Therefore, beginning with the week of September 17, 1990, the producers decided to change the Ultimate Challenge rules. The jackpot would start accumulating by $1,000 each show until someone played for and won it, and once the original pot was claimed each subsequent Ultimate Challenge jackpot would begin at $25,000 instead of $50,000. Contestant Larry Kaplan, who became the champion on September 19, became the first three-day champion at the end of that week and when the show returned on September 24, he played for and won the Ultimate Challenge jackpot of $60,000.

For each day that the round was played, the first round was abbreviated with only enough time available for three categories.

Format #2[edit]

At midseason, the Ultimate Challenge was reworked and became a daily bonus round played for an additional $10,000 in cash.

This time, the champion did not have a choice of categories to start the round. Instead, a predetermined category was played and the champion was asked one question in that category. The question could, and often did, feature multiple answers and the champion had to answer all parts of the question correctly in order to win the money.

The Ultimate Challenge was eventually done away with, with the round scrapped sometime in either February or March 1991.[3]


Tournament of Champions[edit]

For the first two months that The Challengers was on the air, contestants were not only competing to win money but were also trying to earn spots in the show's Tournament of Champions. The tournament was conducted the week of November 12, 1990.

The field for the tournament was set at nine, with the highest money winners over the first two months invited to compete. One of the spots was given to Stanley Newman, who had been the show's champion for two days at the time the tournament began; his total winnings in his two victories were enough to make him the final qualifier.

The tournament structure was similar to the one employed by Jeopardy! during tournaments. The nine players faced off on the first three days of the tournament, with the three winners playing a two-day cumulative score final. All three players kept whatever they earned in the two games, with the tournament winner earning an additional $25,000.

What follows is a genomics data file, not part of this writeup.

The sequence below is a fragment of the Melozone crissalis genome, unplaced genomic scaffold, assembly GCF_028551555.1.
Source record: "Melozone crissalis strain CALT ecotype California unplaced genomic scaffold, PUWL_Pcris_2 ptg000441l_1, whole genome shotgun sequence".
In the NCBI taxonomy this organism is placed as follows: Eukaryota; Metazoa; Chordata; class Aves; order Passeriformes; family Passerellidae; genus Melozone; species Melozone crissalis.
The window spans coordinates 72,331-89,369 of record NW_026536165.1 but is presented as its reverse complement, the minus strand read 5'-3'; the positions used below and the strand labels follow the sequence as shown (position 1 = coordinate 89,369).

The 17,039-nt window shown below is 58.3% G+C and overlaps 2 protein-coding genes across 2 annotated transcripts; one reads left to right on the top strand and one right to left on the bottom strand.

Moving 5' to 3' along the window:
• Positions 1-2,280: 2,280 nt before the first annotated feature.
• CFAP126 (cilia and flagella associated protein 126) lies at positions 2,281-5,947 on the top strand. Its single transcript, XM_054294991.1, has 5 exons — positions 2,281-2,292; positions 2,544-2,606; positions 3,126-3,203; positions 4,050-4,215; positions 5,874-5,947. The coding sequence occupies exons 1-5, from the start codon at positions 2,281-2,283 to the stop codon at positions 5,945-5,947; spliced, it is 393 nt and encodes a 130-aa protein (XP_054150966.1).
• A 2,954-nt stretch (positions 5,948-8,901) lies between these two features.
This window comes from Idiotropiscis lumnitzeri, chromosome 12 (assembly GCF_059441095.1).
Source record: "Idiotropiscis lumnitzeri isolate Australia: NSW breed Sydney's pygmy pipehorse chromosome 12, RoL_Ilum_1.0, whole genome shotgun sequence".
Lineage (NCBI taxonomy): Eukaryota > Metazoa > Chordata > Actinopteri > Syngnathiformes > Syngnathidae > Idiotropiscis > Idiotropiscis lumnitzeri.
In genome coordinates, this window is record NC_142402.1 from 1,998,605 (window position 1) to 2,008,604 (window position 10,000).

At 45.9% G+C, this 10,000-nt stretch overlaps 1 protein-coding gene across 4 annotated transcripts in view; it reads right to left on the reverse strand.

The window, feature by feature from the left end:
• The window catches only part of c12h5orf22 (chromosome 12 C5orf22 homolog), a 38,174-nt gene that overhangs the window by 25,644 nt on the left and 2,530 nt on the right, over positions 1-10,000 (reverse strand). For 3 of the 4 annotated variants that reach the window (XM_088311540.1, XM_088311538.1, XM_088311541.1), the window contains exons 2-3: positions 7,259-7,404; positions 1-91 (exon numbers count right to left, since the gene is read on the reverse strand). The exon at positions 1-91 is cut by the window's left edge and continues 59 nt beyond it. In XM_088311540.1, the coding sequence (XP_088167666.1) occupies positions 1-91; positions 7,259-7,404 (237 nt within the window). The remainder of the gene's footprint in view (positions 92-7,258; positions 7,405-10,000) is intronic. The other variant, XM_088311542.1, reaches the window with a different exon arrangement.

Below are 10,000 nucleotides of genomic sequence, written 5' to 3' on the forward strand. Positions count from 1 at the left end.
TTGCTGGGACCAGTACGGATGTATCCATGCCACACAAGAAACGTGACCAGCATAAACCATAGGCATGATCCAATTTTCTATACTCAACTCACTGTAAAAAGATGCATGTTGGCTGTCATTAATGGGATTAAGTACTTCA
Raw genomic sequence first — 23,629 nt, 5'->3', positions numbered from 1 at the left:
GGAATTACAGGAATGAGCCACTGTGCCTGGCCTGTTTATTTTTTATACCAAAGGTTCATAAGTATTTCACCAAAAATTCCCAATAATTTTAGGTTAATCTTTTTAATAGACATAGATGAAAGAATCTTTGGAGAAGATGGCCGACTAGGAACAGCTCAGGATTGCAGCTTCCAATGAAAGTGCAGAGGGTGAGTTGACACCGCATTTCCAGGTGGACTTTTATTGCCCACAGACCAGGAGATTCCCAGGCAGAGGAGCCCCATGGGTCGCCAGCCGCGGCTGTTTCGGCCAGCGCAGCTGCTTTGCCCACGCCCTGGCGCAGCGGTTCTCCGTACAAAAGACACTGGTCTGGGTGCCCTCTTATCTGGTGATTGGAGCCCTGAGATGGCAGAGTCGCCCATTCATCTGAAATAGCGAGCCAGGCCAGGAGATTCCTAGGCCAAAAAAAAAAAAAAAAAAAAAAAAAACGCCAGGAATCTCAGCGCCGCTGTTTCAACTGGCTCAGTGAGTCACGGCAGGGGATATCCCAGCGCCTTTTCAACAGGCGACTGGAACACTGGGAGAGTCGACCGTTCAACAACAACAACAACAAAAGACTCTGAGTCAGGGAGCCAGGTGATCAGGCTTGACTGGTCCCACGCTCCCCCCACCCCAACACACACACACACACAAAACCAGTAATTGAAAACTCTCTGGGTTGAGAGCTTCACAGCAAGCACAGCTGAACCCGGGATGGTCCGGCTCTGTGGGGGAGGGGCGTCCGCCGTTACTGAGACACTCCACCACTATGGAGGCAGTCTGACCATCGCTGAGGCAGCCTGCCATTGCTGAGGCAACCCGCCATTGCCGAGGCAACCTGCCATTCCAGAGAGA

Newman won the tournament and over $40,000. When regular play resumed on November 19, Newman recorded his third consecutive victory and played for a $31,000 Ultimate Challenge the next day. By winning that, he became the all-time winningest contestant in the series and also topped $100,000 in winnings. By the time he was defeated, Newman had won $112,480 in cash. He was the only champion to reach six figures.

Teachers Tournament[edit]

Nine teachers competed, using the same format as the Tournament of Champions; $10,000 was awarded to the winner.

Invitational Tournament[edit]

The Challengers invited nine more champions back for a second tournament of champions, which was held the week of March 18, 1991. The Challengers Invitational Tournament was conducted the same way that the Tournament of Champions was, with a two-day cumulative score final determining the champion and a cash bonus of $10,000 awarded to the winner on top of what they had earned in the two day final. Lorin Burt won the Tournament by recording a total of $34,600 in the final, and with the $10,000 bonus added to that and the $46,075 he won in his reign as champion, he finished with over $90,000 in cash.


Many questions were related to current events, an aspect that the producers saw as a selling point.[4] Episodes were taped shortly before their airdate, which was prominently displayed in the opening and on a screen behind Clark; generally, a week of episodes were taped on the Friday of the previous week, which allowed such categories as "This Week On TV" and "Today At The Movies" to be used frequently.

Most of the current event questions and answers were taken from, or verified by, Newsweek; this was announced on-air at the midpoint of each episode.


  1. ^ a b c Schwartz, David; Ryan, Steve; Wostbrock, Fred (1999). The Encyclopedia of TV Game Shows (3 ed.). Facts on File, Inc. p. 40. ISBN 0-8160-3846-5. 
  2. ^ "The Challengers" episode aired September 17, 1990
  3. ^ Two episodes from around that time. One, from February 13, 1991, has the champion playing the round. An episode from April 1, 1991, does not.
  4. ^ Schwarzbaum, Lisa (1990-10-23). "New Game Shows Trying to Play It Smart". Sun Sentinel. p. 4.E.